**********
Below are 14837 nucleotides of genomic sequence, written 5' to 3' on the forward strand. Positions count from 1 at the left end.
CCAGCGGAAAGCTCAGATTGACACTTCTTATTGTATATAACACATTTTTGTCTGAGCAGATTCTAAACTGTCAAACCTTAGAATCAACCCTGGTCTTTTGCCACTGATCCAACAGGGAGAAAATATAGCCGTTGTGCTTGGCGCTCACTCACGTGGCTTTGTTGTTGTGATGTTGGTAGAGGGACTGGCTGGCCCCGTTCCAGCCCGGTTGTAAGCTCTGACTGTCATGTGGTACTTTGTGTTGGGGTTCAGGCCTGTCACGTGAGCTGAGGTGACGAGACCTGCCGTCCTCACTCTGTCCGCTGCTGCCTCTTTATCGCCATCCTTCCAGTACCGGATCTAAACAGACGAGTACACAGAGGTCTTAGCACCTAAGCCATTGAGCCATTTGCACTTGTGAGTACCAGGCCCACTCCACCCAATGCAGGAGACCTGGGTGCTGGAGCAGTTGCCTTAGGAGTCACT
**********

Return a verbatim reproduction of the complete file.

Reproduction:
Below are 14837 nucleotides of genomic sequence, written 5' to 3' on the forward strand. Positions count from 1 at the left end.
CCAGCGGAAAGCTCAGATTGACACTTCTTATTGTATATAACACATTTTTGTCTGAGCAGATTCTAAACTGTCAAACCTTAGAATCAACCCTGGTCTTTTGCCACTGATCCAACAGGGAGAAAATATAGCCGTTGTGCTTGGCGCTCACTCACGTGGCTTTGTTGTTGTGATGTTGGTAGAGGGACTGGCTGGCCCCGTTCCAGCCCGGTTGTAAGCTCTGACTGTCATGTGGTACTTTGTGTTGGGGTTCAGGCCTGTCACGTGAGCTGAGGTGACGAGACCTGCCGTCCTCACTCTGTCCGCTGCTGCCTCTTTATCGCCATCCTTCCAGTACCGGATCTAAACAGACGAGTACACAGAGGTCTTAGCACCTAAGCCATTGAGCCATTTGCACTTGTGAGTACCAGGCCCACTCCACCCAATGCAGGAGACCTGGGTGCTGGAGCAGTTGCCTTAGGAGTCACT